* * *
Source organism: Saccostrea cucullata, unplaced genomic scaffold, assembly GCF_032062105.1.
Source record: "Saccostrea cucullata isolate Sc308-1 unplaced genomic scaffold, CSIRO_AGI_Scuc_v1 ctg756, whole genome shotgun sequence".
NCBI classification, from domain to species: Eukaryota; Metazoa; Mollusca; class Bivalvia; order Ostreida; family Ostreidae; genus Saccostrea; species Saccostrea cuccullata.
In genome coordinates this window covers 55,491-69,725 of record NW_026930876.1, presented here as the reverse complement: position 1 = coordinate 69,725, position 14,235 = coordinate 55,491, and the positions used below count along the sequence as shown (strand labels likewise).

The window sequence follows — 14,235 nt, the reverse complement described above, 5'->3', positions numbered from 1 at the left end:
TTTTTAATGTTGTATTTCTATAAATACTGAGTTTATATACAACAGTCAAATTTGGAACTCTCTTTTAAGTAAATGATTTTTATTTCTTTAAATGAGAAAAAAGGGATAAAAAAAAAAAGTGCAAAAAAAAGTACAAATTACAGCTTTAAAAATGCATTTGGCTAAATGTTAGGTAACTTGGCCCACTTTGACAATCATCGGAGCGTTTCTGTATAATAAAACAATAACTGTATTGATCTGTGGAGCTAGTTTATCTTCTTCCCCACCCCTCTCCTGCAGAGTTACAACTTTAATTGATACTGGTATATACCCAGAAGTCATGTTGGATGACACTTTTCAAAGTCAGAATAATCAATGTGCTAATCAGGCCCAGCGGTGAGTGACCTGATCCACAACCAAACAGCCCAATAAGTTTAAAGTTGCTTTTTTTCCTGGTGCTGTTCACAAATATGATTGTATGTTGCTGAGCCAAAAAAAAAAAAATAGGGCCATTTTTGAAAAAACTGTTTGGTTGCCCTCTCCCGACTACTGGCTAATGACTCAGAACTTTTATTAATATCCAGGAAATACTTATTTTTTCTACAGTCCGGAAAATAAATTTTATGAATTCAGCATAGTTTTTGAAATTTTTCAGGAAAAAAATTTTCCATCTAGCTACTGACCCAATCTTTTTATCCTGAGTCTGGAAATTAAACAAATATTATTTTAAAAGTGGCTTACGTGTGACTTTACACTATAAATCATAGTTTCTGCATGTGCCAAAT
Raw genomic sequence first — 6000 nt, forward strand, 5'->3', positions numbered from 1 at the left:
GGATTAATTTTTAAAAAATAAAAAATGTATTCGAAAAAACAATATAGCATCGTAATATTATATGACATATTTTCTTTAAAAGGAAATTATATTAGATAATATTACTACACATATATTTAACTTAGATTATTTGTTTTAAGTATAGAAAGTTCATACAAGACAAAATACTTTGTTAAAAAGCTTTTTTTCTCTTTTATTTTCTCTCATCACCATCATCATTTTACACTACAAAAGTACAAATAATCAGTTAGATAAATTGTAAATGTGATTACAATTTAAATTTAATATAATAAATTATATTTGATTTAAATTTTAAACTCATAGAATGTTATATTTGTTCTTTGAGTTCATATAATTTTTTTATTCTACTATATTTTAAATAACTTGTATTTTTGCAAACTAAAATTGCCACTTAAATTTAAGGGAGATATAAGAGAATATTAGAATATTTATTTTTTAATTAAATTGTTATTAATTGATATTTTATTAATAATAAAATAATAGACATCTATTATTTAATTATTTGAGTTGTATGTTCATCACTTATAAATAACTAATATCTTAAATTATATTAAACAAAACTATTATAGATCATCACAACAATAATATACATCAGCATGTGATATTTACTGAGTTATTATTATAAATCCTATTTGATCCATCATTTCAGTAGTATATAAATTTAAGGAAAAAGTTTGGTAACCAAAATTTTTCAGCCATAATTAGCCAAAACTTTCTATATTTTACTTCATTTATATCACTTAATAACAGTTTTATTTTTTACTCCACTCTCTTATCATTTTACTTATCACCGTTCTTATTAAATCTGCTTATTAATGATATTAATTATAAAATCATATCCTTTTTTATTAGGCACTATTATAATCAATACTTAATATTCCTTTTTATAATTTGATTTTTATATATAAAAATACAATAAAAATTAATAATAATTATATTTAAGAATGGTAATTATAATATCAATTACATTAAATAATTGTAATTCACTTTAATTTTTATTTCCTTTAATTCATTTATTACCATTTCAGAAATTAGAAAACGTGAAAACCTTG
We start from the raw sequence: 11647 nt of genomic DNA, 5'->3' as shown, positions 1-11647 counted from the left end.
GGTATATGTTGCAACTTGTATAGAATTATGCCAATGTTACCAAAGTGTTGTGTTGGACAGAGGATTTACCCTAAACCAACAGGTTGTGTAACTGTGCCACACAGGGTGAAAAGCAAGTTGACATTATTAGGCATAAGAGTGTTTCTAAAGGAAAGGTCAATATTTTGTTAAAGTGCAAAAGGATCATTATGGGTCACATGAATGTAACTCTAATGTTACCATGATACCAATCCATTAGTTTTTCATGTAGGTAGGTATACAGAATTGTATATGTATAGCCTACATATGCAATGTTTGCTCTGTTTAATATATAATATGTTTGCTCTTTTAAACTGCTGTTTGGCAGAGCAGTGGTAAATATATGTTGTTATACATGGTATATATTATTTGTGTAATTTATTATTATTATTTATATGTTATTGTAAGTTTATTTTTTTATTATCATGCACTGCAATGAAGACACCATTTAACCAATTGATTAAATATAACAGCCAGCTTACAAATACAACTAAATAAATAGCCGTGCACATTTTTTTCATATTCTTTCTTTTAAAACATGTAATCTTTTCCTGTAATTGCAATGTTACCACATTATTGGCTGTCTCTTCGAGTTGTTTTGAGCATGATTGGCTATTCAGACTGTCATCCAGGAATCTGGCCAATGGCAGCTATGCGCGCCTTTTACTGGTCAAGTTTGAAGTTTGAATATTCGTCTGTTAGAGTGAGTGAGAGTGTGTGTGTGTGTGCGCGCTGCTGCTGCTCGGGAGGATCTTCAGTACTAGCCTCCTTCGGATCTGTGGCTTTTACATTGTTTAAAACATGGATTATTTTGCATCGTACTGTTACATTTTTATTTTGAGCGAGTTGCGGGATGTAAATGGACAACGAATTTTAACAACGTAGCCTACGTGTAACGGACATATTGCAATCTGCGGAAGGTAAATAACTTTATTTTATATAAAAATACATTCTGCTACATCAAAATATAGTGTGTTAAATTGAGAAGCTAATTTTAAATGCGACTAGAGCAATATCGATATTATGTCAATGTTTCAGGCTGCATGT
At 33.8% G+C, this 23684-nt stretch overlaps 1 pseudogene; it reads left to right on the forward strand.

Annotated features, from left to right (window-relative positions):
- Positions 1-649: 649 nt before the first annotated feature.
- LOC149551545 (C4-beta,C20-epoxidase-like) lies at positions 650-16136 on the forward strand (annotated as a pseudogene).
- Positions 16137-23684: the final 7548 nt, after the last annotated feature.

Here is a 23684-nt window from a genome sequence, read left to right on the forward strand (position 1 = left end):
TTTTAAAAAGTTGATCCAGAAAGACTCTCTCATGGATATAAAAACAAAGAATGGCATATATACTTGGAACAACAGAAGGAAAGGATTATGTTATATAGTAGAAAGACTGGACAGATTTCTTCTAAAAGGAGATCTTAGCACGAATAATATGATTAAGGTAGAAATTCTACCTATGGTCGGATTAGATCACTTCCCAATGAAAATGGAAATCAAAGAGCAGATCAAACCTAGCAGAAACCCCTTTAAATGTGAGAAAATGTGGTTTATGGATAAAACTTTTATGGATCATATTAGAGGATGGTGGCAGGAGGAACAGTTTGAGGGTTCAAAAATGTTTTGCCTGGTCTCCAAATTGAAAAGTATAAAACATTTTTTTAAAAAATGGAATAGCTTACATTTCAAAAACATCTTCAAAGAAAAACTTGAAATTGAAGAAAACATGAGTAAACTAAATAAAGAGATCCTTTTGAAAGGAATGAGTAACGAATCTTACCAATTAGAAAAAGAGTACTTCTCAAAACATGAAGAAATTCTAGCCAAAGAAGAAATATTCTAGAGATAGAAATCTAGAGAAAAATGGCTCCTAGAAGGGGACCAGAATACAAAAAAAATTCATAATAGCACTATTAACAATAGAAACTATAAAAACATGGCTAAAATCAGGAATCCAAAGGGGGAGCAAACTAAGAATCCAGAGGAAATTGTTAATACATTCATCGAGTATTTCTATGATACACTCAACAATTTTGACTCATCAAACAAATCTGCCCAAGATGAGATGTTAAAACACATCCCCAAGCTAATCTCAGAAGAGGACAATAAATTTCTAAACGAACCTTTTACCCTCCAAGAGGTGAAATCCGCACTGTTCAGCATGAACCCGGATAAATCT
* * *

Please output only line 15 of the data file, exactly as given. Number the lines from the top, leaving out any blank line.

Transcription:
- Positions 16137-23684: the final 7548 nt, after the last annotated feature.